New Version of The Jobs for All Act (HR1000) to be Reintroduced in Congress

by Philip Harvey
Philip HarveyWe  have good news to report regarding a new and improved version of HR1000, the proposed federal Jobs for All Act!  We expect a new version of the bill to be reintroduced in Congress this spring. The bill is still undergoing revisions, but we believe its main feature will remain unchanged— direct government job creation modeled on an updated version of the New Deal’s Civilian Conservation Corps (CCC) and Works Progress Administration (WPA).

This program would provide useful, living-wage employment for all job seekers who are unable to find work in the regular labor market at any particular moment in time. That  means employing a larger workforce during a recession and a smaller workforce at the top of the business cycle. The goal of HR1000 is to achieve true full employment– availability of decent employment for all job seekers– at all times!

This guarantee of good jobs for all would not interfere with the Federal Reserve System’s ability to combat inflation by increasing the cost of borrowing and thereby reducing business activity. The difference would be that instead of forcing blameless workers to bear the cost of these anti-inflationary measures, the cost of inflation would be borne by businesses. And laid off workers (along with other unemployed individuals) would be employed by the government’s  job creation program–until their labor is once again needed by the private sector.

In addition to eliminating involuntary unemployment, this HR 1000 would generate a host of other benefits:

  • Provide several hundred billion dollars a year of additional public resources to address a wide range of societal needs, including:
    • the rehabilitation of dilapidated housing units, the upgrading of below-standard housing units, and the construction of new housing units with the goal of making good-quality affordable housing available to every household in the country;
    • increased investment at the neighborhood and community level in projects and programs directed at increasing climate sustainability;
    • making good quality childcare and early childhood education programs available to every working parent in the country;
    • ensuring the availability of in-home care services for frail elders who want to age at home as well as adequate support services for persons of any age who are constrained by opportunity-limiting health conditions or impairments;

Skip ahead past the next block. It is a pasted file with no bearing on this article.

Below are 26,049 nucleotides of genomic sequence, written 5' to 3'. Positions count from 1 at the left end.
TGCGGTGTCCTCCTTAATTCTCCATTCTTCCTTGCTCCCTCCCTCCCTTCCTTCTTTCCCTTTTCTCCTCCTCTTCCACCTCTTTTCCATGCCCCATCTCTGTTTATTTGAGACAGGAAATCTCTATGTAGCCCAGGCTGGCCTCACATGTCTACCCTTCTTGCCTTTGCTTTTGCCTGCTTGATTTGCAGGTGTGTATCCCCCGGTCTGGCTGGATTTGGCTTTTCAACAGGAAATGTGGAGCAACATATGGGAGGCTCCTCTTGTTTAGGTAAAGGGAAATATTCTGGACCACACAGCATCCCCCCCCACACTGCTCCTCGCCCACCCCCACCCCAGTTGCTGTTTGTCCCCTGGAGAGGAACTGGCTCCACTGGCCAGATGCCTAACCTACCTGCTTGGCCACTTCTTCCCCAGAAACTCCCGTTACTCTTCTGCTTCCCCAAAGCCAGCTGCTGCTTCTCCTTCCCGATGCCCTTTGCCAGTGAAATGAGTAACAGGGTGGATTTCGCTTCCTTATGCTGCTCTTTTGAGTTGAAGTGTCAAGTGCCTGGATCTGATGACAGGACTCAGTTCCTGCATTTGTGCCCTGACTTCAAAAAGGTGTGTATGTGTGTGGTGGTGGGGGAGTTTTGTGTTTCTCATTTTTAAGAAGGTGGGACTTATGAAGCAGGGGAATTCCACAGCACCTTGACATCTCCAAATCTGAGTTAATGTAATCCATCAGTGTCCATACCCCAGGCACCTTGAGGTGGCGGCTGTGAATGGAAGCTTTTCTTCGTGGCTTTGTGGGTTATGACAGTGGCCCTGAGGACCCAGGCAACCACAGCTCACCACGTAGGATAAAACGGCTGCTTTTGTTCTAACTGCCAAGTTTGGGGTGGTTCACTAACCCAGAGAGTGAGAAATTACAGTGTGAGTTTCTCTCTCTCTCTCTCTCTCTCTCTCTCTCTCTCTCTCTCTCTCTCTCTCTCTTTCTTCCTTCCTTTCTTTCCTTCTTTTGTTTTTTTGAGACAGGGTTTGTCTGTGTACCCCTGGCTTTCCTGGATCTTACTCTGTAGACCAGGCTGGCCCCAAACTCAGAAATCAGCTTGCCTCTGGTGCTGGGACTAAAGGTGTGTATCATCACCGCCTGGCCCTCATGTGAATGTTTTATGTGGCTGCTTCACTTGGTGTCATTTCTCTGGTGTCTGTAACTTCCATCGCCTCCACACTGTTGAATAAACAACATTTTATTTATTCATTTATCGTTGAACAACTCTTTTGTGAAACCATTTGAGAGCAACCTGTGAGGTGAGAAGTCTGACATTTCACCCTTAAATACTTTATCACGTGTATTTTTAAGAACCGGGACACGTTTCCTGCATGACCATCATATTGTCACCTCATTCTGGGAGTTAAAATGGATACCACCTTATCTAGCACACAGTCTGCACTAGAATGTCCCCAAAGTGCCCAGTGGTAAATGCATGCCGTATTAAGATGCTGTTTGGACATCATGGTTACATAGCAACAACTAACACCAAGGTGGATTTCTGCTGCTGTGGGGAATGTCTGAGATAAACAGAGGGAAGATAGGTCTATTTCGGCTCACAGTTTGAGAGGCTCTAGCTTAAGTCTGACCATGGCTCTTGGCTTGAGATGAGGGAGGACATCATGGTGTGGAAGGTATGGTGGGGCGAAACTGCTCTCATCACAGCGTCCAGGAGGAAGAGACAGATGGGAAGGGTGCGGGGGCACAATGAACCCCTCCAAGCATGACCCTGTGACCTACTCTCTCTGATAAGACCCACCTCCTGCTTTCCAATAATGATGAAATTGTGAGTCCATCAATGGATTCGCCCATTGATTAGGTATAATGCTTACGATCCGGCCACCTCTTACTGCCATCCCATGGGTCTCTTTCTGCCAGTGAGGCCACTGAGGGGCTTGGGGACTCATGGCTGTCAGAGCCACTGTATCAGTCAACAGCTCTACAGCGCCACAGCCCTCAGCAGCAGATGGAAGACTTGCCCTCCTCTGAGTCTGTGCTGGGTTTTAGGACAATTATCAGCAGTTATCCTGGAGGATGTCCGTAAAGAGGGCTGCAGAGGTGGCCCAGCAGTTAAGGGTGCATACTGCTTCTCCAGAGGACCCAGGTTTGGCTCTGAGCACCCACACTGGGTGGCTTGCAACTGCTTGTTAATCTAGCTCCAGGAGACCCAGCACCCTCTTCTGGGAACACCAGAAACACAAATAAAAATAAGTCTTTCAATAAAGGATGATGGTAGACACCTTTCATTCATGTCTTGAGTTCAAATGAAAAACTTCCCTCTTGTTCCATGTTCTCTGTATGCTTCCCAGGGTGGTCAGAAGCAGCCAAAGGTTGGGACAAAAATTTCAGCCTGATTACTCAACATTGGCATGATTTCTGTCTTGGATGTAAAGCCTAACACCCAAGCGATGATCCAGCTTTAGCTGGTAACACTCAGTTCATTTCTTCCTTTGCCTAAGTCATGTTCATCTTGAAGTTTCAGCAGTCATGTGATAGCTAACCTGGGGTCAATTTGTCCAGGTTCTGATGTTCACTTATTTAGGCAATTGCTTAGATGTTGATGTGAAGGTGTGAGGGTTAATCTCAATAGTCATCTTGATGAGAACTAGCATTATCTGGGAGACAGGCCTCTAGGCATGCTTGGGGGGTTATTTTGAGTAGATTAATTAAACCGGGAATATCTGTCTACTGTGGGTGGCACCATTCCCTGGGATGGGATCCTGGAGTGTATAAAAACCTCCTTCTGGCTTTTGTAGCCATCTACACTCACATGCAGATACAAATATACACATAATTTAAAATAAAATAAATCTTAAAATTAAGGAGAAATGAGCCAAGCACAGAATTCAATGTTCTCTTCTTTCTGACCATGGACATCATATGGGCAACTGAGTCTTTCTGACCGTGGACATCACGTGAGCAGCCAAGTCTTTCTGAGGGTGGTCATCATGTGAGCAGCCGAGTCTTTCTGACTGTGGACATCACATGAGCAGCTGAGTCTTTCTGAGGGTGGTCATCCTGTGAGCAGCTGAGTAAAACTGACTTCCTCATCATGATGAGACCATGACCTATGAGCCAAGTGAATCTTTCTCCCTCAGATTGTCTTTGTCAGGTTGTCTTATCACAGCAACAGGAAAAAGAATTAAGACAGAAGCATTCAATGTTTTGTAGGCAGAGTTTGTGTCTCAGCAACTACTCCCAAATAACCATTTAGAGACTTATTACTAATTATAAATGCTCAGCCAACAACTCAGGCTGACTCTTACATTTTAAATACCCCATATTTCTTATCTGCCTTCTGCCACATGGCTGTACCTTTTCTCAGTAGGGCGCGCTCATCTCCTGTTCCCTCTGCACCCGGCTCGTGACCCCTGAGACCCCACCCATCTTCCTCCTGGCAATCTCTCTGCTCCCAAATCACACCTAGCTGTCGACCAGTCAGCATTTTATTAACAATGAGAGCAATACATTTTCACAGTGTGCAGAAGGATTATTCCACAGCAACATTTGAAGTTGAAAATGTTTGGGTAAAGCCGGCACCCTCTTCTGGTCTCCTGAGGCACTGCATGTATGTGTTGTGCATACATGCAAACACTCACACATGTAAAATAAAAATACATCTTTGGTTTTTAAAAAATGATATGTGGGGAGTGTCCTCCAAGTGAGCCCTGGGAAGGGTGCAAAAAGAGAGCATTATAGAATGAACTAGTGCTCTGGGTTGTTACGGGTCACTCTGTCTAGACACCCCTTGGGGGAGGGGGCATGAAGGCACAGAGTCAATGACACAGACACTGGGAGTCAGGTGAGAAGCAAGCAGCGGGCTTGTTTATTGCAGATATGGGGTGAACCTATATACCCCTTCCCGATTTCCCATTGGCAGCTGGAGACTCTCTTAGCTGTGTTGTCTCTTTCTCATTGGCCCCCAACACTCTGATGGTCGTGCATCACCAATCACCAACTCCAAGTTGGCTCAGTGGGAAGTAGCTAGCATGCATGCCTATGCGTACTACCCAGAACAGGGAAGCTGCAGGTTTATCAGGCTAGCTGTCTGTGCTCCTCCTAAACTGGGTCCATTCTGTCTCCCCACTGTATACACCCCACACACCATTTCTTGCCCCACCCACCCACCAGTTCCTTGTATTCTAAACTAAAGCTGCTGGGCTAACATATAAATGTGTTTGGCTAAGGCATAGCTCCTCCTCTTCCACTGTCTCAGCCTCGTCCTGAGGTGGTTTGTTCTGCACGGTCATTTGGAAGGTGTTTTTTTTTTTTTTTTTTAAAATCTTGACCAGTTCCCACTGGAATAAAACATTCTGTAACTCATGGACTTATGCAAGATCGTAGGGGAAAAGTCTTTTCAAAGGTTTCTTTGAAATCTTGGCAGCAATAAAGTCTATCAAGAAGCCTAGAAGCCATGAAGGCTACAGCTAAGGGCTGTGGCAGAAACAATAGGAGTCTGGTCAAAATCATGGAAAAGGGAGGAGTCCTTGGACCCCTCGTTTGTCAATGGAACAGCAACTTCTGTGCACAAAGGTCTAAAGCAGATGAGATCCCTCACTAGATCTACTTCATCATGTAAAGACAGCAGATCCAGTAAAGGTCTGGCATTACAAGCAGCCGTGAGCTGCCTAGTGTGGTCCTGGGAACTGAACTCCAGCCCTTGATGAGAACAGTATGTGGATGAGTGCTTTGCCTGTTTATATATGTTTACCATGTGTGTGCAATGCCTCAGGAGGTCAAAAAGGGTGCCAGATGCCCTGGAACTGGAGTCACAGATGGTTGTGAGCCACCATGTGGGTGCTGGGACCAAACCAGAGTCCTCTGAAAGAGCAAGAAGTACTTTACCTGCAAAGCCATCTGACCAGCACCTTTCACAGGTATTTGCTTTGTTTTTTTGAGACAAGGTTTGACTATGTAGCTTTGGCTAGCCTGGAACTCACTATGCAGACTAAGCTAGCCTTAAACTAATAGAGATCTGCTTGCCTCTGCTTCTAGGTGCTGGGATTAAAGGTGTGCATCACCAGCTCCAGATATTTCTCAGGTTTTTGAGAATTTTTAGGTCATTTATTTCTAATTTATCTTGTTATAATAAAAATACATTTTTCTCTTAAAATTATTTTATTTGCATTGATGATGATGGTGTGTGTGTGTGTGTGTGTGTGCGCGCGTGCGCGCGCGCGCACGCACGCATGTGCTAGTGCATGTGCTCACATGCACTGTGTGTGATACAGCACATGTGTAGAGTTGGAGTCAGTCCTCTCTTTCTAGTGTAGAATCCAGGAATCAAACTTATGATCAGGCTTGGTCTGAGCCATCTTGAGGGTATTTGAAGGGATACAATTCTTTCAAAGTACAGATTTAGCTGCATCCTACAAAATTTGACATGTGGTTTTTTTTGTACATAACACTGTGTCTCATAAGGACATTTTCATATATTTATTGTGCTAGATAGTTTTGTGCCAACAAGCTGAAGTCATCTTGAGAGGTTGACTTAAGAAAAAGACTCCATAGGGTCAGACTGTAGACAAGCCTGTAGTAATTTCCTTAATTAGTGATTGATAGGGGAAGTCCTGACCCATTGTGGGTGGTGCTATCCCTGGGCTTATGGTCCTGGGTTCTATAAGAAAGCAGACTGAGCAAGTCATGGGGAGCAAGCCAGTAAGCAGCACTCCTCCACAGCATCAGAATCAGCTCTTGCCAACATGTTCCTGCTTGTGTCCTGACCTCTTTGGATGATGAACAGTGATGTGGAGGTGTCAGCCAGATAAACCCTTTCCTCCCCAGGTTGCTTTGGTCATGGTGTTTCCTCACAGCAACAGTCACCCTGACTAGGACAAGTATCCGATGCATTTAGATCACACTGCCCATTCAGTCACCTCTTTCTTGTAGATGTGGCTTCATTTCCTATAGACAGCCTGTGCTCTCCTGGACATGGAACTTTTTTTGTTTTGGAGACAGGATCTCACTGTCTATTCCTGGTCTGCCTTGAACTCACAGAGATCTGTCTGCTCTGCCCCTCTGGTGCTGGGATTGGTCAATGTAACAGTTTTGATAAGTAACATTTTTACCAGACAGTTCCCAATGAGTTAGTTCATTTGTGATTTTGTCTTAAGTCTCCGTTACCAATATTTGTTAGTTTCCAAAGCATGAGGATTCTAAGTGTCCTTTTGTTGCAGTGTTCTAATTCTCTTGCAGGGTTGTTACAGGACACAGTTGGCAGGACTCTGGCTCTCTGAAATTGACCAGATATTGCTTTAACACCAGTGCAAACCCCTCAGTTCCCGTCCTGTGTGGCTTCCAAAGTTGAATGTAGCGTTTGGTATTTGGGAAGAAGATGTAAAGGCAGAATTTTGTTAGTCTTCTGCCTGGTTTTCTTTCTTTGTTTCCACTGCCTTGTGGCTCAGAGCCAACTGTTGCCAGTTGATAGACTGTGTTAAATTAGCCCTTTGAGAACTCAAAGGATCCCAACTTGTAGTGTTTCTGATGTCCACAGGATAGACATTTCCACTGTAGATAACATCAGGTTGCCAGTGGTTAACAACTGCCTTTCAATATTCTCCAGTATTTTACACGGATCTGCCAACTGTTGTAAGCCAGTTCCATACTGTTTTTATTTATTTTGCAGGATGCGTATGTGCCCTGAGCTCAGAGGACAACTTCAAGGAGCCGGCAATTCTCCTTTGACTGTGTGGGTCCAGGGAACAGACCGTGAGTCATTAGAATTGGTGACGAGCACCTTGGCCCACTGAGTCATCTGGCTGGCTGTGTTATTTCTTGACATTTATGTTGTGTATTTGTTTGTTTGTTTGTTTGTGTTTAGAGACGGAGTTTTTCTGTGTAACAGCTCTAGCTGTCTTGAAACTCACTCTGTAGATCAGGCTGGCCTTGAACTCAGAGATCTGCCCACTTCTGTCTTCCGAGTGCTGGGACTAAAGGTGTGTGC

• remedying the unequal supply and inadequate quality of both quality-of-life-enhancing public infrastructure and public services in economically disadvantaged or depressed communities;
    • making work study employment available to post-secondary students who would not otherwise be able to find suitable employment to cover the cost of their education.
  • Put pressure on private sector employers to match or surpass the program’s living wage standard, thereby:
    • rendering minimum wage laws largely self-enforcing; and
    • protecting employers who adequately compensate their employees from unfair competition from employers who, either legally or illegally, pay substandard wages;
  • Eliminate poverty attributable to involuntary unemployment and inadequate wages by ensuring the availability of living-wage employment for all job seekers, including those who need accommodations in order to perform their jobs adequately;
  • Make it politically easier to provide truly adequate income support for individuals and families that cannot or are not expected to be self-supporting, because formally limiting public aid to such persons would largely neutralize the most common justification for providing inadequate support to recipients of means-tested public benefits—namely, the “concern” that providing more “generous” benefits would disincentivize work on the recipient’s part; and
  • Reduce the most important source of popular resistance to climate change mitigation by reducing the fear of job loss attributable to them (which typically will occur locally even if a larger number of new jobs are created somewhere else in the economy).

More information should be available soon, and will be posted to the NJFAN website at

Philip Harvey is Professor of Law and Economic, Rutgers Law School and Counsel to the Board of NJFAN. He is an internationally recognized authority on the right to decent work promoted by FDR and recognized as a universal entitlement in international human rights law.

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